Happy Thanksgiving from the Czech Republic!

Tomorrow will be my first ever Thanksgiving that I have not spent with my family. And, I'm not going to lie...I'm really feeling a bit down tonight. Most days I don't really think about the massive 5,000 mile difference that is between me and everything that is familiar, but there are other times (such as tonight) that I seem to physically feel it.

Instead of waking up to the holiday smells and the Macy's Thanksgiving Day parade, I will be teaching all day. I don't want to come across as being a complainer...it's just something strange to think about. On a related note, if anyone can figure out a way to ship me some of my Granny's dressing and my Grandma's smothered turkey...can you please do so? ;)

Anyway, I just wanted to take a moment to wish everyone a very Happy Thanksgiving! I have so much to be thankful for this year...my amazing family, my friends (both new and old!), new opportunities, amazing experiences...the list goes on and on. I hope you all have a fantastic day filled with new memories, lots of laughter, and of course, plenty of food.



4 Things I Have Learned in 4 Months of Living Abroad

We are already the majority of the way through November, which means another month spent in Prague is now in the books for me. I have been doing a lot of thinking about what exactly I have learned in 16 weeks of being here. How have my views on things changed? What have I noticed? How is this life different than my life at home in the U.S.? So, I thought I would share some of my thoughts and realizations.

1. People are people.
We live in a very diverse world. That's no secret. We live in different places, we look different physically, we speak different languages, and we believe in different things. However, we are all tied together by the fact that we are living, breathing, feeling human beings. Despite our cultures, we all want to live a life that revolves around happiness and health, and we should all have the right to do that. This is something that I have always believed in, but being in the middle of a different culture has only solidified that belief.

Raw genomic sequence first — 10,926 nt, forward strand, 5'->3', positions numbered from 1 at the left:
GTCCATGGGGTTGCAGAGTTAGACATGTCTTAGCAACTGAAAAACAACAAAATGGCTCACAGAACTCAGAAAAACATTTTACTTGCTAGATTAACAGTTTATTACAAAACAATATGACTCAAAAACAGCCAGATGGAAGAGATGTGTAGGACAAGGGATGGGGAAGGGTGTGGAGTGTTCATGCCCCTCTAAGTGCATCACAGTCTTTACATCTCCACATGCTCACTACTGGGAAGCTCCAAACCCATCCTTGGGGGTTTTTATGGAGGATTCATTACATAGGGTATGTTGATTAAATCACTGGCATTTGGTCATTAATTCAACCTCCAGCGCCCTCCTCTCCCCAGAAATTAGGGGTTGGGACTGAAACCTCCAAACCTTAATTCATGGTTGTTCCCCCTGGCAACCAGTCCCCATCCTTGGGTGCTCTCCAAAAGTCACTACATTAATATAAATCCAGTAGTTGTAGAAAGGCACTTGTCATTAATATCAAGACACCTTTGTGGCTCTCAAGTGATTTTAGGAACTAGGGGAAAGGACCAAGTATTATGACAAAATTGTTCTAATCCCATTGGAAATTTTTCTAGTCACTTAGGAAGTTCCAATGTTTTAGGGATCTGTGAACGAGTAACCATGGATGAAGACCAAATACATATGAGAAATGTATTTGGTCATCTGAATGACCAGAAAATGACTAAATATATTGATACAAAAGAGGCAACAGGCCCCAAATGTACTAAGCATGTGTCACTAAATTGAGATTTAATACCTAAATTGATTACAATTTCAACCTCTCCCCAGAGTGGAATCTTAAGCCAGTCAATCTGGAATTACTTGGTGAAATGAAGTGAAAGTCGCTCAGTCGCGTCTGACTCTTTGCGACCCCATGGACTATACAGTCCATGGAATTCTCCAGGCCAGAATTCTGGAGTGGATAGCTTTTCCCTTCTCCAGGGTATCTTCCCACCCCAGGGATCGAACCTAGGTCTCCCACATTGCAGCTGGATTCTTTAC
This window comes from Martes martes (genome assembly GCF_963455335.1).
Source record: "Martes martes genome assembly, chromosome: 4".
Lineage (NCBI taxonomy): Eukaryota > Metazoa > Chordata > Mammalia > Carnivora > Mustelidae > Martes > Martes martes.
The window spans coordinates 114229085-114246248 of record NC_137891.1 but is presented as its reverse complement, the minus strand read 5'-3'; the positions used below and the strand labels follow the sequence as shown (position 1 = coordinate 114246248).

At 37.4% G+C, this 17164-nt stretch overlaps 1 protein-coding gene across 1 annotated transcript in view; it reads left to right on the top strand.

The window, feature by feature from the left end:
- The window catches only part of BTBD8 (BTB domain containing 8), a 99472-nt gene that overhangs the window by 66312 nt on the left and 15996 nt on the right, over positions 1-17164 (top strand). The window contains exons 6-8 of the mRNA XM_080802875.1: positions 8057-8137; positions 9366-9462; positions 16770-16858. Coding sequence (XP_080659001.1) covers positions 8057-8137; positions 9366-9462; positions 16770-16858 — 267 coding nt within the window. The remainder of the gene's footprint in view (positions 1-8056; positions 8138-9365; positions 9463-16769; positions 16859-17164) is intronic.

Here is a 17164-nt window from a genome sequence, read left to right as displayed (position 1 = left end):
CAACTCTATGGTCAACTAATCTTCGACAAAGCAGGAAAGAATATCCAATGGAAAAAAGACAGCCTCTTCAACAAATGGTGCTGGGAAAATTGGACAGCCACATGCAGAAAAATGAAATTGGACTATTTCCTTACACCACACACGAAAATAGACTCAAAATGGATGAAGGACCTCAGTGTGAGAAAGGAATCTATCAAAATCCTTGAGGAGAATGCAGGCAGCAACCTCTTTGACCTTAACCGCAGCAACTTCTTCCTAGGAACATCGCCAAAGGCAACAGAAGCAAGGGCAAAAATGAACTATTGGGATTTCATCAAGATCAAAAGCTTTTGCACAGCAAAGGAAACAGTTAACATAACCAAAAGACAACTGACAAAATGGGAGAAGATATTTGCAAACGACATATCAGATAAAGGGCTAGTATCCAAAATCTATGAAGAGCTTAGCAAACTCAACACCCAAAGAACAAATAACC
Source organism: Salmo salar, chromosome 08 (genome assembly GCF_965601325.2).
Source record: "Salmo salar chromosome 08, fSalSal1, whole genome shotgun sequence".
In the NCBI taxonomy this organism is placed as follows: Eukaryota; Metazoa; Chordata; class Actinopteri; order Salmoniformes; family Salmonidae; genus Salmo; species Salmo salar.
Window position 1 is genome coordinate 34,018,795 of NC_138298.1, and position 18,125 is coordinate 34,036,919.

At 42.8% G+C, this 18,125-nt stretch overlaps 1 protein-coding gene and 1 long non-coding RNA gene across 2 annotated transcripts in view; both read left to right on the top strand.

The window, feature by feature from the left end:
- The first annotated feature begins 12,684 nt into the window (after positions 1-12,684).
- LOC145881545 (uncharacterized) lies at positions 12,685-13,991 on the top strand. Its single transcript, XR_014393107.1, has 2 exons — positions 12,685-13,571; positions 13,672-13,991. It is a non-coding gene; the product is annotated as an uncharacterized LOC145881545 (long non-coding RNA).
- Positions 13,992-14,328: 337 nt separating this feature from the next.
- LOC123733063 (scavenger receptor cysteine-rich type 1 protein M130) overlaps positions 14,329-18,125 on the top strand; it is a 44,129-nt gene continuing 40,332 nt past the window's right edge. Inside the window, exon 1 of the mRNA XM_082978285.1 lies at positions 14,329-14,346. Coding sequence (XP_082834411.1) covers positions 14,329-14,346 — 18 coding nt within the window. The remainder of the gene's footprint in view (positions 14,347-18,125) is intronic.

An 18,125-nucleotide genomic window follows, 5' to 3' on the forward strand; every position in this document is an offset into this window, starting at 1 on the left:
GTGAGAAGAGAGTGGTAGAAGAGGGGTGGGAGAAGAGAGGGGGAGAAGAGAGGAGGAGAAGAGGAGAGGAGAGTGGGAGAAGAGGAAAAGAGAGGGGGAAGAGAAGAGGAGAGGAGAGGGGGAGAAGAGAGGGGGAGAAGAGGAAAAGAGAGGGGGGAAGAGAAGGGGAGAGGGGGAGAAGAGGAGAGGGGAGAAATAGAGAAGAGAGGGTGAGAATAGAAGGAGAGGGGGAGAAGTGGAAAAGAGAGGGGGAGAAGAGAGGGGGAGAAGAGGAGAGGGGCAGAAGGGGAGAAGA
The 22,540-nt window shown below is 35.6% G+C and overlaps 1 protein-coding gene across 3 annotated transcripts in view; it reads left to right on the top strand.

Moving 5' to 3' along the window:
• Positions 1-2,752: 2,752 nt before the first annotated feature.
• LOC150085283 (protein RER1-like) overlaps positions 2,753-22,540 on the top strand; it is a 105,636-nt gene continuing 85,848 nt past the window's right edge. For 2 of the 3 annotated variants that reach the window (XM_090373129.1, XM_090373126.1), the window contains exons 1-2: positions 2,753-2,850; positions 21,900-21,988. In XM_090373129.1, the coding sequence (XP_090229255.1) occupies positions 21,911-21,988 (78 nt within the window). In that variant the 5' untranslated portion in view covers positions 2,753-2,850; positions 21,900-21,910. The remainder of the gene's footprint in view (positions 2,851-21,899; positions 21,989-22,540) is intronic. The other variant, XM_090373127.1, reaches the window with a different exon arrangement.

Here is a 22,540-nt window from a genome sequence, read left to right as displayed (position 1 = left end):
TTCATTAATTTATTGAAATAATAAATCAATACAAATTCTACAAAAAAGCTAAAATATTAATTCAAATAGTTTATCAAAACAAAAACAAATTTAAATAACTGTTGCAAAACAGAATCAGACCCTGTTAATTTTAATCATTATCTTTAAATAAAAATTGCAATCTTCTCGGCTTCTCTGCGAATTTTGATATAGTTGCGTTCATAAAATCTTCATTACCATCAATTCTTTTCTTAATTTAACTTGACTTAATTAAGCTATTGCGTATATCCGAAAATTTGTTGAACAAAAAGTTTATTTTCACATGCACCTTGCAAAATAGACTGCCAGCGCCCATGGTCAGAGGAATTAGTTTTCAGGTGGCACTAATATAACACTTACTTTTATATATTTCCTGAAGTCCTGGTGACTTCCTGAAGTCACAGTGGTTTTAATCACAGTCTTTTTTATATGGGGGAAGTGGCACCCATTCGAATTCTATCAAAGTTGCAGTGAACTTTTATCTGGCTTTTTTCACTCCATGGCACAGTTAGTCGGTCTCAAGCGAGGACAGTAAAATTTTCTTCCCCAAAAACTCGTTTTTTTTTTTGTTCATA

2. Experiences > things.
As I have discussed before, I got rid of the majority of my possessions before I moved. And, I obviously didn't bring an overabundance of stuff with me to Europe. The only stuff that I have bought since being here includes necessities for my flat, and a few pieces of winter clothing, which have been mostly thrifted. (My flatmate Ephram and I are also living proof that you can survive with a SINGLE pan to cook everything in.) In addition to that, my living spaces has also downsized significantly. I went from having my own bedroom and bathroom, to sharing a pretty small space with another person.

Every now and then, I miss some of my material things and my own space. But then I remember...I'm living in the heart of Europe. I would live in a cardboard box in order to continue living and traveling here. "Stuff" is optional...memories like the ones I have been making are unforgettable.

3. Language is important...but it's also not.
Ok, just stick with me while I explain this. First off, I am a language teacher. Teaching English as a FOREIGN language has certainly made me realize the importance that is placed upon communication across cultures. Secondly, I am living in a country where I do not speak the language, and learning it is a very slow process for me because of the levelness of difficulty. Obviously, the easiest way to interact with someone is through a conversation using a mutual language. Therefore, it is important.